What’s actually in your lunchbox?

VELVEETA

POPTARTS

LUNCHABLES

TURKEY AND CHEESE hold nearly 3/4 of your daily sodium intake in one serving, as well as nitrites, which can turn into carcinogens Information from eatrealfood.com and google Compiled by ilana Weisman

S’MORES six types of artificial sugars fill this Shark Shop favorite

MAC AND CHEESE contains Alginate, which is used in dye printing, in fire proofing and in cosmetic making

Photo By Caitlin Nobilé Images Courtesy Google Art By Kathy Long

Moving into eating live, raw foods have opened up a new world to Elisa and she loves the feeling of vitality by eating in this way! I was always conscientious of proper nutrition but in recent years, I discovered a new world in healthy eating that incorporated more greens and fresh fruit. Even my teenage children enjoy eating this way because it is tasty and they feel great! We are hoping that by providing culinary lessons through 2 Life!, we can help others look at what healthy eating is- dynamic, live food full of enzymes, vitamins and proteins that are assimilated and energizing with every bite.

Weighing In

19% have dieted in other ways

“Different”diets’ popularity grows SAMANTHA COHEN STAFF REPORTER

We all need more energy these days but there is a place we can get it other than in another cup of coffee! 2 Life! was born as a way to blend a lifestyle with a diet that can revamp our way of eatingenergizing and revitalizing every cell of the body. It is based on the premise that giving your body “good” and easy-to-digest nutrition found in raw foods will help it to run smoothly and keep it free

of disease, as we truly are living in a time when degenerative diseases are rampant and there is a direct correlation between what we eat and our lifetime health. The raw food movement formalized in Boston, Massachusetts- where we grew up. After seeing the amazing effects of the diet on Dr. Ann Wigmore, we chose to improve our lives by eating raw foods. Initially, Elisa Leavitt was a vegetarian. Learning which foods to eat in order to properly care for the body guided her to macrobioticism, a vegan diet which applies the principles of balance of yin/ yang with all aspects of living, specifically eating.

57% of students surveyed say that they have never dieted. 44% are

not happy with their bodies. And those who did diet?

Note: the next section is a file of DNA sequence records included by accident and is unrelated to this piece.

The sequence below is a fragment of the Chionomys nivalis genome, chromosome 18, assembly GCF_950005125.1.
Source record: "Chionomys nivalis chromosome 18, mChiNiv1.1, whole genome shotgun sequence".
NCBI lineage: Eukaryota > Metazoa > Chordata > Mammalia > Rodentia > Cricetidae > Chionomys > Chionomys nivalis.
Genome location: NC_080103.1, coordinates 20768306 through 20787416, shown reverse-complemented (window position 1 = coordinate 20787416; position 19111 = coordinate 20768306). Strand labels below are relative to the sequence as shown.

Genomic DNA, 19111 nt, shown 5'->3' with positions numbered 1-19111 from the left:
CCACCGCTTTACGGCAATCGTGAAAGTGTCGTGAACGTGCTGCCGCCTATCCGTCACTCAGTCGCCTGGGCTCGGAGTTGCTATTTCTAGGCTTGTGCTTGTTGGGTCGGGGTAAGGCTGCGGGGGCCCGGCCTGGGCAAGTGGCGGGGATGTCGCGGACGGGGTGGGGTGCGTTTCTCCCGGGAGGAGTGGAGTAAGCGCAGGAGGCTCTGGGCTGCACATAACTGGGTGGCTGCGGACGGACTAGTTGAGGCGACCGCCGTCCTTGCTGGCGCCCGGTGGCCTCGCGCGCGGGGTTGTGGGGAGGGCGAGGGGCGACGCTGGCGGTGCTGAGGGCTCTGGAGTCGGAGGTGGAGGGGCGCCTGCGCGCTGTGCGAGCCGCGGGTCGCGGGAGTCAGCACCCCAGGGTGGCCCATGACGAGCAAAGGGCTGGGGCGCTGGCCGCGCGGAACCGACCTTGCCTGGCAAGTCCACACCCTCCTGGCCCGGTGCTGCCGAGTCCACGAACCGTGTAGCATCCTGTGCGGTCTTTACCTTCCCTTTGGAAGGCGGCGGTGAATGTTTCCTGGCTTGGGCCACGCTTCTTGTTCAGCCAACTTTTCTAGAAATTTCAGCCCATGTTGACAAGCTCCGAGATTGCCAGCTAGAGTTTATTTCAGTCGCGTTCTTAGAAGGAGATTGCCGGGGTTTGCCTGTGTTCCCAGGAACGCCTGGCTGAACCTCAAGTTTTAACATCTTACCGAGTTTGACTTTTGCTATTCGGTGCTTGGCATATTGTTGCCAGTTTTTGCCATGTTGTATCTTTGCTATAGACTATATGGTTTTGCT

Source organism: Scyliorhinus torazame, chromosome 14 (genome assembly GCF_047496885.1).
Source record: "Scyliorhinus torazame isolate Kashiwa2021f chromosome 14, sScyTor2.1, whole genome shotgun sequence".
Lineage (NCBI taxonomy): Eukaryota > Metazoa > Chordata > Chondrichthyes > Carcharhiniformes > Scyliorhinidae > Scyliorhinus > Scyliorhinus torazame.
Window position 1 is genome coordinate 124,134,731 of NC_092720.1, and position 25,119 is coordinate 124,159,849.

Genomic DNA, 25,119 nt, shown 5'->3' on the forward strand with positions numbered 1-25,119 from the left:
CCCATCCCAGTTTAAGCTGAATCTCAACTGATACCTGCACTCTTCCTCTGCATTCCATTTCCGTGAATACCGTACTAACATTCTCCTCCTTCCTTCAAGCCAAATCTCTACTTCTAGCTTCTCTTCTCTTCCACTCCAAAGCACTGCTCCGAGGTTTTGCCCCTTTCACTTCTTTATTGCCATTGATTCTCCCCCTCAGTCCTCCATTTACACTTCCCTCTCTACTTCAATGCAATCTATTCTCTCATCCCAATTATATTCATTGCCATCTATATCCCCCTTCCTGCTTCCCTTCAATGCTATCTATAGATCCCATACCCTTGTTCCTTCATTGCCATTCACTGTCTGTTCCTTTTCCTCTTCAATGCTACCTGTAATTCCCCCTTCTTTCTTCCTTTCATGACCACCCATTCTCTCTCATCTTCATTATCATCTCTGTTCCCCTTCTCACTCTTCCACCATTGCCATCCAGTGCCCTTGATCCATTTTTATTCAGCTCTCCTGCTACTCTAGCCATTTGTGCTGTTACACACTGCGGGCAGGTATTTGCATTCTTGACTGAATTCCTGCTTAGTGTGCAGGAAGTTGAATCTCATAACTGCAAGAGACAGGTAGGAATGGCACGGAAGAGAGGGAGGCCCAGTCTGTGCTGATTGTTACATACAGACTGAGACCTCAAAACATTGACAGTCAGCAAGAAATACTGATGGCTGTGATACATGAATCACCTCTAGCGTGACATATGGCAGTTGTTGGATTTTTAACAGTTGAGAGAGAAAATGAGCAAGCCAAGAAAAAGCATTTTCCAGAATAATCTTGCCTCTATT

9% have been on a lifestlye diet

57% have not dieted

15% have used unhealthy methods to lose weight

86%

say they still are not satisfied with their

bodies. 15% admit to using unhealthy methods to lose weight.

9% of students choose to change their lifestyles, often by becoming a

vegetarian (no meat, fish or poultry), a pescatarian (no meat or poultry but fish) or a vegan (no animal products at all).

Eating disorders remain prominent ILANA WEISMAN FEATURE FOCUS EDITOR Amidst the overwhelming number of trendy diets and personalized meal plans coming and going daily, the ultimate enemies of nutritional health never disappear - eating disorders. Typically classified as physiological or neurological issues, the National Center for Eating Disorders Awareness says that there are a multitude of disorders and diseases that constitute the general term “eating disorder,” with the three most common being anorexia nervosa, bulimia nervosa and binge eating disorder. Almost two million Americans suffer from anorexia, which involves self-inflicted starvation, according to the National Eating Disorders Association. Bulimia, conversely, entails eating large amounts of food before purging it from the body. Eating disorders are most common during teenage years, according to school nurse Chantale Chenier. Former Spanish River student Rachel Dobbin had an eating disorder. “When my eating disorder started, [I restricted my eating like an anorexic does] but, like a bulimic, I purged,” Dobbin stated. “As my eating disorder started to worsen by the day, I was pulled out of school right at the start of the second semester to be put into a residential treatment program.” After leaving Spanish River, Dobbin went on to complete three months of intensive treatment at the Renfrew Center in Pompano Beach. She is now continuing high school in New York and says that she is “doing much better and life is getting easier.” Despite the prevalence of eating disorders among teen girls, men and women of any lifestyle can be afflicted. An anonymous teacher admitted to struggling with a binge eating disorder for years, which involves overeating and then crash dieting. “I overeat and it’s always a battle with my weight,” she said. While dieting led to temporary thinness for the teacher, the weight was often put back